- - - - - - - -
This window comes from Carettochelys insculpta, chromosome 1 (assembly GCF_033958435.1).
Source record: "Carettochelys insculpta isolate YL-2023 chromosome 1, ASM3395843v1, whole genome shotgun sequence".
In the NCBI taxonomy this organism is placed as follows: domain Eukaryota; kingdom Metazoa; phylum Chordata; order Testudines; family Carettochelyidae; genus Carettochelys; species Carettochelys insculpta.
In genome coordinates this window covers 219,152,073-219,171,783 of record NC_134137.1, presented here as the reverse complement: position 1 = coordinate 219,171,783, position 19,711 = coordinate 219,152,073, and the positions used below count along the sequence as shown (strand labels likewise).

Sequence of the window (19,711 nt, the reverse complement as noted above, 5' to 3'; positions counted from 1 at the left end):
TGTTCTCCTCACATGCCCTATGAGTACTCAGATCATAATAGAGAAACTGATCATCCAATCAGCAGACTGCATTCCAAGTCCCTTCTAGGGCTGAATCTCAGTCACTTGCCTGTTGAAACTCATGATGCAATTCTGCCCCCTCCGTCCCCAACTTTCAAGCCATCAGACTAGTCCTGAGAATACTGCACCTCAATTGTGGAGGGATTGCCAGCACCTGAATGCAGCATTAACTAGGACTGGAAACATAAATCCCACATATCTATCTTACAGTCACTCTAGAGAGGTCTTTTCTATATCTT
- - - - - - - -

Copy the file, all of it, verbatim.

This window comes from Carettochelys insculpta, chromosome 1 (assembly GCF_033958435.1).
Source record: "Carettochelys insculpta isolate YL-2023 chromosome 1, ASM3395843v1, whole genome shotgun sequence".
In the NCBI taxonomy this organism is placed as follows: domain Eukaryota; kingdom Metazoa; phylum Chordata; order Testudines; family Carettochelyidae; genus Carettochelys; species Carettochelys insculpta.
In genome coordinates this window covers 219,152,073-219,171,783 of record NC_134137.1, presented here as the reverse complement: position 1 = coordinate 219,171,783, position 19,711 = coordinate 219,152,073, and the positions used below count along the sequence as shown (strand labels likewise).

Sequence of the window (19,711 nt, the reverse complement as noted above, 5' to 3'; positions counted from 1 at the left end):
TGTTCTCCTCACATGCCCTATGAGTACTCAGATCATAATAGAGAAACTGATCATCCAATCAGCAGACTGCATTCCAAGTCCCTTCTAGGGCTGAATCTCAGTCACTTGCCTGTTGAAACTCATGATGCAATTCTGCCCCCTCCGTCCCCAACTTTCAAGCCATCAGACTAGTCCTGAGAATACTGCACCTCAATTGTGGAGGGATTGCCAGCACCTGAATGCAGCATTAACTAGGACTGGAAACATAAATCCCACATATCTATCTTACAGTCACTCTAGAGAGGTCTTTTCTATATCTT